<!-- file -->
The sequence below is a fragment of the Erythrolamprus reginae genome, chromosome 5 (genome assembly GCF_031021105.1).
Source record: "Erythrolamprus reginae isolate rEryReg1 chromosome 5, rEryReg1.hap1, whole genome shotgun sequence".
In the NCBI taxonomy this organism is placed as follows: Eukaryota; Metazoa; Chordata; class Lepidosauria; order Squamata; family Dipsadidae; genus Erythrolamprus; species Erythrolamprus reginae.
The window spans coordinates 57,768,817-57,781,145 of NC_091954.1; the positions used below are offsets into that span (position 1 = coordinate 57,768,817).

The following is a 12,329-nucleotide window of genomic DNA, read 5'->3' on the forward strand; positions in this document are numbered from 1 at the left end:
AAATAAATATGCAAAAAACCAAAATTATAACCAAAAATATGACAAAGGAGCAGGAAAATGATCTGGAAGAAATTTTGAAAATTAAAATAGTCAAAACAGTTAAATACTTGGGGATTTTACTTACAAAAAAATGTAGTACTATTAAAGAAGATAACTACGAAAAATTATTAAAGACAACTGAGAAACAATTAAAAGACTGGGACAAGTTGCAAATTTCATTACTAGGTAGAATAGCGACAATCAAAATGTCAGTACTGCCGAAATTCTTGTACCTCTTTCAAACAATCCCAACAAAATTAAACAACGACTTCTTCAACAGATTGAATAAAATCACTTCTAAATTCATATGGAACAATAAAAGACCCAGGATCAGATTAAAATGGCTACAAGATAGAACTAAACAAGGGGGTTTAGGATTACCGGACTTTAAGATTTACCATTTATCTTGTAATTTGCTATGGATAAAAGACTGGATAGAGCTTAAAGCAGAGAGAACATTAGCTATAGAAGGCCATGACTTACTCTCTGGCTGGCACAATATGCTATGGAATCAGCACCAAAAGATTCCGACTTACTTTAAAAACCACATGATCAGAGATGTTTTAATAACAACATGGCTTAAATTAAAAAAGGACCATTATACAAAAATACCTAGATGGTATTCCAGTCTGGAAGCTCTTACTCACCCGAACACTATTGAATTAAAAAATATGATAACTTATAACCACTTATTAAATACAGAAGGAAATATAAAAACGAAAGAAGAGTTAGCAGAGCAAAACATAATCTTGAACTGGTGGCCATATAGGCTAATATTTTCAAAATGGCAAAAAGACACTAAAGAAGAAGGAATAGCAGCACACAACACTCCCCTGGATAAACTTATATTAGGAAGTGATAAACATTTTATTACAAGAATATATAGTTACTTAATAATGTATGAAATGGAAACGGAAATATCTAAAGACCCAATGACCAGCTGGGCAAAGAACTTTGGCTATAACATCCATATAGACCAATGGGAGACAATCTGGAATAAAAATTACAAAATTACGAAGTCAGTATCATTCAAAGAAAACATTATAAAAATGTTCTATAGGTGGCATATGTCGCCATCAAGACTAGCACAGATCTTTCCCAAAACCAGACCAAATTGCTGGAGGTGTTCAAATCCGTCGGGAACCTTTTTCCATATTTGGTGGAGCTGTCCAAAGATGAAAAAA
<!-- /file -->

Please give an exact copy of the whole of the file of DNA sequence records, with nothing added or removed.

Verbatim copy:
The sequence below is a fragment of the Erythrolamprus reginae genome, chromosome 5 (genome assembly GCF_031021105.1).
Source record: "Erythrolamprus reginae isolate rEryReg1 chromosome 5, rEryReg1.hap1, whole genome shotgun sequence".
In the NCBI taxonomy this organism is placed as follows: Eukaryota; Metazoa; Chordata; class Lepidosauria; order Squamata; family Dipsadidae; genus Erythrolamprus; species Erythrolamprus reginae.
The window spans coordinates 57,768,817-57,781,145 of NC_091954.1; the positions used below are offsets into that span (position 1 = coordinate 57,768,817).

The following is a 12,329-nucleotide window of genomic DNA, read 5'->3' on the forward strand; positions in this document are numbered from 1 at the left end:
AAATAAATATGCAAAAAACCAAAATTATAACCAAAAATATGACAAAGGAGCAGGAAAATGATCTGGAAGAAATTTTGAAAATTAAAATAGTCAAAACAGTTAAATACTTGGGGATTTTACTTACAAAAAAATGTAGTACTATTAAAGAAGATAACTACGAAAAATTATTAAAGACAACTGAGAAACAATTAAAAGACTGGGACAAGTTGCAAATTTCATTACTAGGTAGAATAGCGACAATCAAAATGTCAGTACTGCCGAAATTCTTGTACCTCTTTCAAACAATCCCAACAAAATTAAACAACGACTTCTTCAACAGATTGAATAAAATCACTTCTAAATTCATATGGAACAATAAAAGACCCAGGATCAGATTAAAATGGCTACAAGATAGAACTAAACAAGGGGGTTTAGGATTACCGGACTTTAAGATTTACCATTTATCTTGTAATTTGCTATGGATAAAAGACTGGATAGAGCTTAAAGCAGAGAGAACATTAGCTATAGAAGGCCATGACTTACTCTCTGGCTGGCACAATATGCTATGGAATCAGCACCAAAAGATTCCGACTTACTTTAAAAACCACATGATCAGAGATGTTTTAATAACAACATGGCTTAAATTAAAAAAGGACCATTATACAAAAATACCTAGATGGTATTCCAGTCTGGAAGCTCTTACTCACCCGAACACTATTGAATTAAAAAATATGATAACTTATAACCACTTATTAAATACAGAAGGAAATATAAAAACGAAAGAAGAGTTAGCAGAGCAAAACATAATCTTGAACTGGTGGCCATATAGGCTAATATTTTCAAAATGGCAAAAAGACACTAAAGAAGAAGGAATAGCAGCACACAACACTCCCCTGGATAAACTTATATTAGGAAGTGATAAACATTTTATTACAAGAATATATAGTTACTTAATAATGTATGAAATGGAAACGGAAATATCTAAAGACCCAATGACCAGCTGGGCAAAGAACTTTGGCTATAACATCCATATAGACCAATGGGAGACAATCTGGAATAAAAATTACAAAATTACGAAGTCAGTATCATTCAAAGAAAACATTATAAAAATGTTCTATAGGTGGCATATGTCGCCATCAAGACTAGCACAGATCTTTCCCAAAACCAGACCAAATTGCTGGAGGTGTTCAAATCCGTCGGGAACCTTTTTCCATATTTGGTGGAGCTGTCCAAAGATGAAAAAA